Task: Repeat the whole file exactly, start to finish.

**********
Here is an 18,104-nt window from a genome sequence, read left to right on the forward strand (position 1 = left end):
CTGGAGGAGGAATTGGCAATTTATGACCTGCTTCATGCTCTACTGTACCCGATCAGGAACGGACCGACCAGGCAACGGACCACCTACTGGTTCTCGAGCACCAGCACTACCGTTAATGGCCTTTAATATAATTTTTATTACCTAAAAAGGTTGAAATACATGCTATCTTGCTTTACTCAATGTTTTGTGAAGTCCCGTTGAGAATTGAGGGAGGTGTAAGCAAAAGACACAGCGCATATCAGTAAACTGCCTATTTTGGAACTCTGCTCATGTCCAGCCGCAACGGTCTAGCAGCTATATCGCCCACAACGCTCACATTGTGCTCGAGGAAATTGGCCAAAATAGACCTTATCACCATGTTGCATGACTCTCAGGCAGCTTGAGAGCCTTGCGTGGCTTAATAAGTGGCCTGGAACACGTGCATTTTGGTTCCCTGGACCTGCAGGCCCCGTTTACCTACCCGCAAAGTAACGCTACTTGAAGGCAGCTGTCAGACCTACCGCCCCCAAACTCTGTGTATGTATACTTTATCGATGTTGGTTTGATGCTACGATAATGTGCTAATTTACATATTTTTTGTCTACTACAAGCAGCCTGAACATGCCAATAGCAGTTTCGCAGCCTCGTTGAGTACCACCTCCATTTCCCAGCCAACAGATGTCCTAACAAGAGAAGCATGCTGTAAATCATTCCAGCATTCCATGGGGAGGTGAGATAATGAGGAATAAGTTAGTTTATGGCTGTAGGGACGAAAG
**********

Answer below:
Here is an 18,104-nt window from a genome sequence, read left to right on the forward strand (position 1 = left end):
CTGGAGGAGGAATTGGCAATTTATGACCTGCTTCATGCTCTACTGTACCCGATCAGGAACGGACCGACCAGGCAACGGACCACCTACTGGTTCTCGAGCACCAGCACTACCGTTAATGGCCTTTAATATAATTTTTATTACCTAAAAAGGTTGAAATACATGCTATCTTGCTTTACTCAATGTTTTGTGAAGTCCCGTTGAGAATTGAGGGAGGTGTAAGCAAAAGACACAGCGCATATCAGTAAACTGCCTATTTTGGAACTCTGCTCATGTCCAGCCGCAACGGTCTAGCAGCTATATCGCCCACAACGCTCACATTGTGCTCGAGGAAATTGGCCAAAATAGACCTTATCACCATGTTGCATGACTCTCAGGCAGCTTGAGAGCCTTGCGTGGCTTAATAAGTGGCCTGGAACACGTGCATTTTGGTTCCCTGGACCTGCAGGCCCCGTTTACCTACCCGCAAAGTAACGCTACTTGAAGGCAGCTGTCAGACCTACCGCCCCCAAACTCTGTGTATGTATACTTTATCGATGTTGGTTTGATGCTACGATAATGTGCTAATTTACATATTTTTTGTCTACTACAAGCAGCCTGAACATGCCAATAGCAGTTTCGCAGCCTCGTTGAGTACCACCTCCATTTCCCAGCCAACAGATGTCCTAACAAGAGAAGCATGCTGTAAATCATTCCAGCATTCCATGGGGAGGTGAGATAATGAGGAATAAGTTAGTTTATGGCTGTAGGGACGAAAG